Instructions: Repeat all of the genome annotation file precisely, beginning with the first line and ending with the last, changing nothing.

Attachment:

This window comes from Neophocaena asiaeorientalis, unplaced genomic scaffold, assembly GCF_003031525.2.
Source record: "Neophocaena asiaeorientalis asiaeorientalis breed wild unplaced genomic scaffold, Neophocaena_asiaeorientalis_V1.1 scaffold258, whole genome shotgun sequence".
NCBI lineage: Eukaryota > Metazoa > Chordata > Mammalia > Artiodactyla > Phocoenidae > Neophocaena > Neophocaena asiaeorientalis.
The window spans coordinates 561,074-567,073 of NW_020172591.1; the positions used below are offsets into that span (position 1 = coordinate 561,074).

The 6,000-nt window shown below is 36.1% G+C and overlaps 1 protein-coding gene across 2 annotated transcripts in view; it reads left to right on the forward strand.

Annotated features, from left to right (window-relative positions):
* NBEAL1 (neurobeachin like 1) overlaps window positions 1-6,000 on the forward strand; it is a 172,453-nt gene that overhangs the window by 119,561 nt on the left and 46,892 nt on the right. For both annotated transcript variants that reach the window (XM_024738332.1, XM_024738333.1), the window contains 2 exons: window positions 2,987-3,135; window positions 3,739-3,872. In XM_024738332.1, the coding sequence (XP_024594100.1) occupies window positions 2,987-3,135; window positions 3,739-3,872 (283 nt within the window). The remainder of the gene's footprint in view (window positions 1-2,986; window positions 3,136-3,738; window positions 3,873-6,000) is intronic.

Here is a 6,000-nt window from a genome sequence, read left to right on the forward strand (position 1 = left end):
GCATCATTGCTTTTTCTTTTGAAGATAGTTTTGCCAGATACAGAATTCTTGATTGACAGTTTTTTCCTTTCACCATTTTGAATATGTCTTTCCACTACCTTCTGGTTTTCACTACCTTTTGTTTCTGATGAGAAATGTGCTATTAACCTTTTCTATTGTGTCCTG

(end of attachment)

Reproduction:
This window comes from Neophocaena asiaeorientalis, unplaced genomic scaffold, assembly GCF_003031525.2.
Source record: "Neophocaena asiaeorientalis asiaeorientalis breed wild unplaced genomic scaffold, Neophocaena_asiaeorientalis_V1.1 scaffold258, whole genome shotgun sequence".
NCBI lineage: Eukaryota > Metazoa > Chordata > Mammalia > Artiodactyla > Phocoenidae > Neophocaena > Neophocaena asiaeorientalis.
The window spans coordinates 561,074-567,073 of NW_020172591.1; the positions used below are offsets into that span (position 1 = coordinate 561,074).

The 6,000-nt window shown below is 36.1% G+C and overlaps 1 protein-coding gene across 2 annotated transcripts in view; it reads left to right on the forward strand.

Annotated features, from left to right (window-relative positions):
* NBEAL1 (neurobeachin like 1) overlaps window positions 1-6,000 on the forward strand; it is a 172,453-nt gene that overhangs the window by 119,561 nt on the left and 46,892 nt on the right. For both annotated transcript variants that reach the window (XM_024738332.1, XM_024738333.1), the window contains 2 exons: window positions 2,987-3,135; window positions 3,739-3,872. In XM_024738332.1, the coding sequence (XP_024594100.1) occupies window positions 2,987-3,135; window positions 3,739-3,872 (283 nt within the window). The remainder of the gene's footprint in view (window positions 1-2,986; window positions 3,136-3,738; window positions 3,873-6,000) is intronic.

Here is a 6,000-nt window from a genome sequence, read left to right on the forward strand (position 1 = left end):
GCATCATTGCTTTTTCTTTTGAAGATAGTTTTGCCAGATACAGAATTCTTGATTGACAGTTTTTTCCTTTCACCATTTTGAATATGTCTTTCCACTACCTTCTGGTTTTCACTACCTTTTGTTTCTGATGAGAAATGTGCTATTAACCTTTTCTATTGTGTCCTG